• 5 minutes Mike Shellman's musings on "Cartoon of the Week"
  • 11 minutes Permian already crested the productivity bell curve - downward now to Tier 2 geological locations
  • 17 minutes WTI @ 67.50, charts show $62.50 next
  • 16 hours The Discount Airline Model Is Coming for Europe’s Railways
  • 4 hours Pakistan: "Heart" Of Terrorism and Global Threat
  • 1 day Newspaper Editorials Across U.S. Rebuke Trump For Attacks On Press
  • 8 hours Desperate Call or... Erdogan Says Turkey Will Boycott U.S. Electronics
  • 5 mins Renewable Energy Could "Effectively Be Free" by 2030
  • 9 hours Venezuela set to raise gasoline prices to international levels.
  • 1 day Batteries Could Be a Small Dotcom-Style Bubble
  • 21 hours Saudi Fund Wants to Take Tesla Private?
  • 20 mins Starvation, horror in Venezuela
  • 2 hours Are Trump's steel tariffs working? Seems they are!
  • 2 days France Will Close All Coal Fired Power Stations By 2021
  • 1 day Don't Expect Too Much: Despite a Soaring Economy, America's Annual Pay Increase Isn't Budging
  • 14 hours Corporations Are Buying More Renewables Than Ever
Alt Text

New Shipping Regulation Could Be A Boon For LNG

The International Maritime Organization’s sulfur…

Alt Text

Ghana Boosts Natural Gas Production

Momentum in Ghana’s hydrocarbons industry…

Editorial Dept

Editorial Dept

More Info

Trending Discussions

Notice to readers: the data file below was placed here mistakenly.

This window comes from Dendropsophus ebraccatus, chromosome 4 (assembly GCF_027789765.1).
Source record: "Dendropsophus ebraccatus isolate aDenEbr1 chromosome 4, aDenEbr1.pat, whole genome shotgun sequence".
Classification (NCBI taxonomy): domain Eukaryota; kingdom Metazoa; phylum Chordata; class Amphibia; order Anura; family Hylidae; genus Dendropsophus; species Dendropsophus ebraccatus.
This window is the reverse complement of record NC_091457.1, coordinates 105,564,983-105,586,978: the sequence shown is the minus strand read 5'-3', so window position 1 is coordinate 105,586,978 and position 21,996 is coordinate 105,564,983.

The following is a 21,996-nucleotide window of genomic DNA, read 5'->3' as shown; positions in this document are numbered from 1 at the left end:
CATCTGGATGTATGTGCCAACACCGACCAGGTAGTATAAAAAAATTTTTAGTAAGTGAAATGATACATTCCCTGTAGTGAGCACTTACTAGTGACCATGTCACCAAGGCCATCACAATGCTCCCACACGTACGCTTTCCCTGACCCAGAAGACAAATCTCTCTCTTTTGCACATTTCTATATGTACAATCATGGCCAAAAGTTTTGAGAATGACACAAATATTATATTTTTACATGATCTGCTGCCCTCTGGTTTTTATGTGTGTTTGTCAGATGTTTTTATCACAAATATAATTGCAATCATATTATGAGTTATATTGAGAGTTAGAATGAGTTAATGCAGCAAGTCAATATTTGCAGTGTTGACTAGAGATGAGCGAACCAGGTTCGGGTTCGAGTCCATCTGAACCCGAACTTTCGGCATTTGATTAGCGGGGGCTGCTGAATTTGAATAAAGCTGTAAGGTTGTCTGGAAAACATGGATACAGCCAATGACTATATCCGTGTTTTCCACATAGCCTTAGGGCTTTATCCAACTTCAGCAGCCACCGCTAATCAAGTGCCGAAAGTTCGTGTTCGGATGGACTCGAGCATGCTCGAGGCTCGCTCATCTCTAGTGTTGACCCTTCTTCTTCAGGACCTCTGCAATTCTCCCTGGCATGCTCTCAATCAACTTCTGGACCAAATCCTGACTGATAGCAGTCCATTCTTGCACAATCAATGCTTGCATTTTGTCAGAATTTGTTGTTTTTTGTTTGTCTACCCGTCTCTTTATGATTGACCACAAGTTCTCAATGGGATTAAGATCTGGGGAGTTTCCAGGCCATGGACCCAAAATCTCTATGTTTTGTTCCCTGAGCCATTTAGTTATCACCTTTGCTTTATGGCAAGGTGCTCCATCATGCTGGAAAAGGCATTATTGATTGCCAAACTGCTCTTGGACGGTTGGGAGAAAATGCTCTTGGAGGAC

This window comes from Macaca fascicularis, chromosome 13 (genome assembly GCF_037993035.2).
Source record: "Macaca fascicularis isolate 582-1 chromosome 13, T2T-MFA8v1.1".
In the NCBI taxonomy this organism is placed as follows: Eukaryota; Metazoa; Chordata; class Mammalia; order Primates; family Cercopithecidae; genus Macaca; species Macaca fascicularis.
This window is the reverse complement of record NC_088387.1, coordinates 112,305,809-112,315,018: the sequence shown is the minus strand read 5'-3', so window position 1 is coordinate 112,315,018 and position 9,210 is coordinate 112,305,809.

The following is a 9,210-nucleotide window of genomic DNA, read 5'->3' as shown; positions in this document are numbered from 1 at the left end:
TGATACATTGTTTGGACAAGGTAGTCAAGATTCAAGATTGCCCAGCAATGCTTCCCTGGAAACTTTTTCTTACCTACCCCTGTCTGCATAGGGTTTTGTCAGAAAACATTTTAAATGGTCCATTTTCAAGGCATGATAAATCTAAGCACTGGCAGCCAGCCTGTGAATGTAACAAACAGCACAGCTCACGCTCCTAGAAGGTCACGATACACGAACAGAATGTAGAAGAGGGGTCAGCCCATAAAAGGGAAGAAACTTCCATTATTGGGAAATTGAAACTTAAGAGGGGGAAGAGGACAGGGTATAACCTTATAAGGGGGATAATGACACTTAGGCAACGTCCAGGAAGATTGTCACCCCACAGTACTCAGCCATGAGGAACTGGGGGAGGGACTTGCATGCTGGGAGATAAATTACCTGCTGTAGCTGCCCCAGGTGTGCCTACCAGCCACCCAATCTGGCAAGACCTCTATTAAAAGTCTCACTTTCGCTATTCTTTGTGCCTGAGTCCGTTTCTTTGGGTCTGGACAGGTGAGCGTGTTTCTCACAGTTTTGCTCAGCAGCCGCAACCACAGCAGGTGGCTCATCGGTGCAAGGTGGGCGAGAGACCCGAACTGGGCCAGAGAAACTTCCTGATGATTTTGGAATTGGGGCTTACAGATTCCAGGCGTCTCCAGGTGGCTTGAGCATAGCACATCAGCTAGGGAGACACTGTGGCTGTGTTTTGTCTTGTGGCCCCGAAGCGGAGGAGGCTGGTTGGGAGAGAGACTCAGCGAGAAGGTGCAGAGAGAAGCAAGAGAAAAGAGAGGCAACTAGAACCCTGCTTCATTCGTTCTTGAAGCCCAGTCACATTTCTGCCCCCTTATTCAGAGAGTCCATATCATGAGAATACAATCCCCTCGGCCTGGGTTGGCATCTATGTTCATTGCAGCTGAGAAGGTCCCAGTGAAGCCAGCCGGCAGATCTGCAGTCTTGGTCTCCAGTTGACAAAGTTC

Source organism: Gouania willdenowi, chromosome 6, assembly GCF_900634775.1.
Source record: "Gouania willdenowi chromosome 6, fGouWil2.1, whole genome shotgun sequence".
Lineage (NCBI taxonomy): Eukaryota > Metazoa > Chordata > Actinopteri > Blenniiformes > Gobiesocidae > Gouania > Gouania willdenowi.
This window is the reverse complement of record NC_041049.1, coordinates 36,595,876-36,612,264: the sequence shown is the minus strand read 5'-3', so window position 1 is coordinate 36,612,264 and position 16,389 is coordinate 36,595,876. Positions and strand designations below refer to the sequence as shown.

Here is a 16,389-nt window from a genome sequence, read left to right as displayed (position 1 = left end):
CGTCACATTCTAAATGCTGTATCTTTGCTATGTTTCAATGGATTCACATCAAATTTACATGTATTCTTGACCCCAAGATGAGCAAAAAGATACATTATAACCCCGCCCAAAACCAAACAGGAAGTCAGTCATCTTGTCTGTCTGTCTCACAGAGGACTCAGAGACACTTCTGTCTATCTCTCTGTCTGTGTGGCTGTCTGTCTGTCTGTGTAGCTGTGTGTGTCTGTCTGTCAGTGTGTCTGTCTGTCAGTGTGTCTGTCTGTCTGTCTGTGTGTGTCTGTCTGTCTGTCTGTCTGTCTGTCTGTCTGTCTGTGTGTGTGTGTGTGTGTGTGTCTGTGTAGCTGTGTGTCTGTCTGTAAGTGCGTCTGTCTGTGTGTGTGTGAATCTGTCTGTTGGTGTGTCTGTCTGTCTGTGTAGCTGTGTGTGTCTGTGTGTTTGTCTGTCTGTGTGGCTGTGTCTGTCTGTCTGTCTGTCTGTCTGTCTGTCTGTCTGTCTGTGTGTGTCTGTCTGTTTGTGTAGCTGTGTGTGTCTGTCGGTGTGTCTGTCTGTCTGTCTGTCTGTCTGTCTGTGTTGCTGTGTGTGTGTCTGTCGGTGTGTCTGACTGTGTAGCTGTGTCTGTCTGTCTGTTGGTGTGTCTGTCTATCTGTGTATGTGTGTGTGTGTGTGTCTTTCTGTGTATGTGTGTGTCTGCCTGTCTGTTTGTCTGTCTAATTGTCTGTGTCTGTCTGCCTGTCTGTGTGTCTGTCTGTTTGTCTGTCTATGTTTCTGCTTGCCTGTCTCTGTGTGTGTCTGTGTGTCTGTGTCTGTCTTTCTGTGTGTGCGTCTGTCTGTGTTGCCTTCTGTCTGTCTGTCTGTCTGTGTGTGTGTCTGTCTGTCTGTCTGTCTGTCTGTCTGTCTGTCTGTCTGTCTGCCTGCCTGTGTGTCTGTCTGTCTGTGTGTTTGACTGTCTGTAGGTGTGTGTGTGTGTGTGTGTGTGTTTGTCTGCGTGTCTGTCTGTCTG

LNG Thrown A Lifeline By Shipping Industry

Introduction

Marine vessels offer the cheapest and easiest way to transport goods around the world. There are an estimated 50,000 container ships moving goods from point A to point B in all four corners of the globe. Given the amount of trade that occurs globally, moving goods by water also is one of the cleanest forms of transit.

Still, there is an extraordinary level of pollution from the shipping industry. International shipping is responsible for about 3% to 4% of total carbon dioxide emissions worldwide. If counted as a single country, shipping would rank number six in the world for total greenhouse gas emissions, ahead of Germany.

That has regulators gunning for the industry. Stationary sources of pollution such as factories and power plants, and even onshore vehicles such as cars and trucks, have long been regulated for their pollutants. But until recently, there has been very little regulation over the emissions of the shipping industry. Container ships use heavier fuels that release not only carbon dioxide, but also sulfur oxide, nitrogen oxide, and particulate matter.

New Environmental Limits Set to Kickstart New Era For Industry

Ships were permitted to burn fuel with a sulfur content of 4.5% before 2010, which stands in stark contrast to U.S. Environmental Protection Agency standards of just 0.15% for road vehicles. But the International Maritime Organization (IMO) passed standards that required ships to lower the sulfur content to…

To read the full article

Please sign up and become a premium OilPrice.com member to gain access to read the full article.

RegisterLogin

Trending Discussions





Oilprice - The No. 1 Source for Oil & Energy News